With this information, your doctor will know more about your type of cancer. It will also help inform your overall treatment plan and shed light on which type of treatment may work best in slowing or stopping cancer growth. If you test positive for a biomarker, your healthcare provider may recommend a biomarker-driven treatment for your cancer. Biomarker-driven treatments are thought to work by blocking the effects of the mutations that are making the cancer cells grow. This is why it’s important to know which biomarker your tumor may have.
About EGFR and EGFR-positive NSCLC treatments
EGFR is one of the most common biomarkers in NSCLC
People with NSCLC who test positive for epidermal growth factor receptor (EGFR) mutations are said to have EGFR-positive NSCLC. Although EGFR-positive NSCLC can happen to anyone, it’s more common in women and people who have never smoked.
We now understand that for people with EGFR-positive NSCLC, mutations in the EGFR gene cause the EGFR protein within certain lung cells to be turned on and act in an uncontrolled way. This causes the cells to grow and divide without restrictions, leading to cancer.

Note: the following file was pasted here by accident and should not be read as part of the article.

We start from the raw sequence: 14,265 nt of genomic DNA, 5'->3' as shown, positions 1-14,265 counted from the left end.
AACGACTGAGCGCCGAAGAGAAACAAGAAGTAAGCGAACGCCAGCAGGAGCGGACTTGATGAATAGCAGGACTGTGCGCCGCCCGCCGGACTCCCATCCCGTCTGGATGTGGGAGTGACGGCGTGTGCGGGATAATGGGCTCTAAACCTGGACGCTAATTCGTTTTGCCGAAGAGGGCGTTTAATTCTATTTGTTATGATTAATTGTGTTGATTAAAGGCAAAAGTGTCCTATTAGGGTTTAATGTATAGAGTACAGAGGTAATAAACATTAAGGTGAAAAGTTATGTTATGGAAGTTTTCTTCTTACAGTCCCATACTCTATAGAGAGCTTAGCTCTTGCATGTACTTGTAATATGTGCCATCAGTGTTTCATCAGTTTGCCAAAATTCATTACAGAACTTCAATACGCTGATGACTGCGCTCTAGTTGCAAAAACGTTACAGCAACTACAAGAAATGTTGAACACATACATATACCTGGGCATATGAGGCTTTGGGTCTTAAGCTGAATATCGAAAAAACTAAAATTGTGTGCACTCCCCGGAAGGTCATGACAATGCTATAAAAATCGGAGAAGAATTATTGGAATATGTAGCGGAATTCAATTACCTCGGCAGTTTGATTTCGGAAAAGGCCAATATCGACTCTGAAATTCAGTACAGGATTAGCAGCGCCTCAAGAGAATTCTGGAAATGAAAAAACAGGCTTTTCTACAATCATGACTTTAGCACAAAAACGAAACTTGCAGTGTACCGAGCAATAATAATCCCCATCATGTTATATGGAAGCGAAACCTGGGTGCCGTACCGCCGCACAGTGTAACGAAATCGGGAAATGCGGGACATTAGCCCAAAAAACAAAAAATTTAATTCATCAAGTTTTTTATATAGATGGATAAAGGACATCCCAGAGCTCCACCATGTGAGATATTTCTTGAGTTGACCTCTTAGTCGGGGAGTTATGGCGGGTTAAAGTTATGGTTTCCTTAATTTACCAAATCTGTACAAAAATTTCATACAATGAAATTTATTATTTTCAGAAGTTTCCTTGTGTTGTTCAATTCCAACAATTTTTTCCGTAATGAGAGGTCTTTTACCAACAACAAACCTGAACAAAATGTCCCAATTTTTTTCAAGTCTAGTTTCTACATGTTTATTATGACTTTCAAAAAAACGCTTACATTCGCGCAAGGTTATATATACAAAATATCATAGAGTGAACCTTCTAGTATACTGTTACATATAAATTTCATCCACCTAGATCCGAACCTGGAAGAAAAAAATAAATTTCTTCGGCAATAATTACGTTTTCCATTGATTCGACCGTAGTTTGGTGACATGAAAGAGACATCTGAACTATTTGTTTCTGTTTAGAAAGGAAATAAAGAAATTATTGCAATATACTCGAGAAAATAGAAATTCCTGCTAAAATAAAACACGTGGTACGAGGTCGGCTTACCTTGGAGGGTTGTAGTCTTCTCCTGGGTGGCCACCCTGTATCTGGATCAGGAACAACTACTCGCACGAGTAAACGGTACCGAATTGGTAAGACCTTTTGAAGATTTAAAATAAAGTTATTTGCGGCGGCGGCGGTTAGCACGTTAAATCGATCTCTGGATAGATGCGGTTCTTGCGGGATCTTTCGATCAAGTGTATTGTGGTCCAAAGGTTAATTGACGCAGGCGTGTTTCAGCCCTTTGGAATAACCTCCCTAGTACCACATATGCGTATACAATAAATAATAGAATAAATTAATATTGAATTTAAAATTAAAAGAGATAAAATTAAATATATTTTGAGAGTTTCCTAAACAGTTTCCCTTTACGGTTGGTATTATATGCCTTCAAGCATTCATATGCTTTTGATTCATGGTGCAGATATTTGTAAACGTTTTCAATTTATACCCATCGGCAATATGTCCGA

The EGFR gene can change in different ways to cause NSCLC. The 2 most common EGFR-activating mutations are called the “exon 19 deletion” and the “L858R substitution in exon 21.”
of people with EGFR-positive NSCLC have the “exon 19 deletion”
of people with EGFR-positive NSCLC have the “L858R substitution in exon 21”
If your metastatic NSCLC tested positive for either an EGFR exon 19 deletion mutation or the L858R substitution in exon 21 mutation, your doctor may start your treatment plan with VIZIMPRO® (dacomitinib)—an oral medicine called an EGFR inhibitor. EGFR inhibitors are biomarker-driven treatments that work by blocking the abnormal EGFR protein that causes tumor cells to grow and divide.